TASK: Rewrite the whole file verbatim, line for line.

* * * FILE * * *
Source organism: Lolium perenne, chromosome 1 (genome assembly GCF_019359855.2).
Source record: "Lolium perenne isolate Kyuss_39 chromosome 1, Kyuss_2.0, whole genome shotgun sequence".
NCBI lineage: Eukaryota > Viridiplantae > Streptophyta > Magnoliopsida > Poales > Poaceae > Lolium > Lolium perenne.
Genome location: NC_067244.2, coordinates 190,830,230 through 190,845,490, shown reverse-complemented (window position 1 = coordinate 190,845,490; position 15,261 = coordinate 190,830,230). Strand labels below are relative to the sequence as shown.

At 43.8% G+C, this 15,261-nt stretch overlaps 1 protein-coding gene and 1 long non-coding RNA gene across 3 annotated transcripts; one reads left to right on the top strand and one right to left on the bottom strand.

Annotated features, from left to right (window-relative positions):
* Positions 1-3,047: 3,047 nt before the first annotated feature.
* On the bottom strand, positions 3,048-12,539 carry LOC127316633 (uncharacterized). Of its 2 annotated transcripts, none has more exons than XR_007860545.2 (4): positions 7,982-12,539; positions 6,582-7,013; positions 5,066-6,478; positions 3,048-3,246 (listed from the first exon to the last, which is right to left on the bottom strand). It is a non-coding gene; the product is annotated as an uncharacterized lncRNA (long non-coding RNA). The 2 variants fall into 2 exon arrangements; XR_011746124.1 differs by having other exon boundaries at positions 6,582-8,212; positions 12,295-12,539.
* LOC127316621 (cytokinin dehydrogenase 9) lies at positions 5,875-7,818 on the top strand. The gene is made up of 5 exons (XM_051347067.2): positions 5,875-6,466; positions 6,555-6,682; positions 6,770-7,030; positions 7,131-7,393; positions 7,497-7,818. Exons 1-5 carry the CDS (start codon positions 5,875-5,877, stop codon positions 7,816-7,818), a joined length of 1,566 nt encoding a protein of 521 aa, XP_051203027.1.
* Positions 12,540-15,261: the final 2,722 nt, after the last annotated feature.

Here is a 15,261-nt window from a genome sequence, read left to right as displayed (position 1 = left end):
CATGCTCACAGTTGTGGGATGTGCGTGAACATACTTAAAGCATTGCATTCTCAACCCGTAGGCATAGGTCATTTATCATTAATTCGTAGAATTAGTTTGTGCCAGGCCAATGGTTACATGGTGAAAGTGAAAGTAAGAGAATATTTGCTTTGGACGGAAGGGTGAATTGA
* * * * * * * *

Source organism: Lolium perenne, chromosome 1 (genome assembly GCF_019359855.2).
Source record: "Lolium perenne isolate Kyuss_39 chromosome 1, Kyuss_2.0, whole genome shotgun sequence".
NCBI lineage: Eukaryota > Viridiplantae > Streptophyta > Magnoliopsida > Poales > Poaceae > Lolium > Lolium perenne.
Genome location: NC_067244.2, coordinates 190,830,230 through 190,845,490, shown reverse-complemented (window position 1 = coordinate 190,845,490; position 15,261 = coordinate 190,830,230). Strand labels below are relative to the sequence as shown.

At 43.8% G+C, this 15,261-nt stretch overlaps 1 protein-coding gene and 1 long non-coding RNA gene across 3 annotated transcripts; one reads left to right on the top strand and one right to left on the bottom strand.

Annotated features, from left to right (window-relative positions):
* Positions 1-3,047: 3,047 nt before the first annotated feature.
* On the bottom strand, positions 3,048-12,539 carry LOC127316633 (uncharacterized). Of its 2 annotated transcripts, none has more exons than XR_007860545.2 (4): positions 7,982-12,539; positions 6,582-7,013; positions 5,066-6,478; positions 3,048-3,246 (listed from the first exon to the last, which is right to left on the bottom strand). It is a non-coding gene; the product is annotated as an uncharacterized lncRNA (long non-coding RNA). The 2 variants fall into 2 exon arrangements; XR_011746124.1 differs by having other exon boundaries at positions 6,582-8,212; positions 12,295-12,539.
* LOC127316621 (cytokinin dehydrogenase 9) lies at positions 5,875-7,818 on the top strand. The gene is made up of 5 exons (XM_051347067.2): positions 5,875-6,466; positions 6,555-6,682; positions 6,770-7,030; positions 7,131-7,393; positions 7,497-7,818. Exons 1-5 carry the CDS (start codon positions 5,875-5,877, stop codon positions 7,816-7,818), a joined length of 1,566 nt encoding a protein of 521 aa, XP_051203027.1.
* Positions 12,540-15,261: the final 2,722 nt, after the last annotated feature.

Here is a 15,261-nt window from a genome sequence, read left to right as displayed (position 1 = left end):
CATGCTCACAGTTGTGGGATGTGCGTGAACATACTTAAAGCATTGCATTCTCAACCCGTAGGCATAGGTCATTTATCATTAATTCGTAGAATTAGTTTGTGCCAGGCCAATGGTTACATGGTGAAAGTGAAAGTAAGAGAATATTTGCTTTGGACGGAAGGGTGAATTGA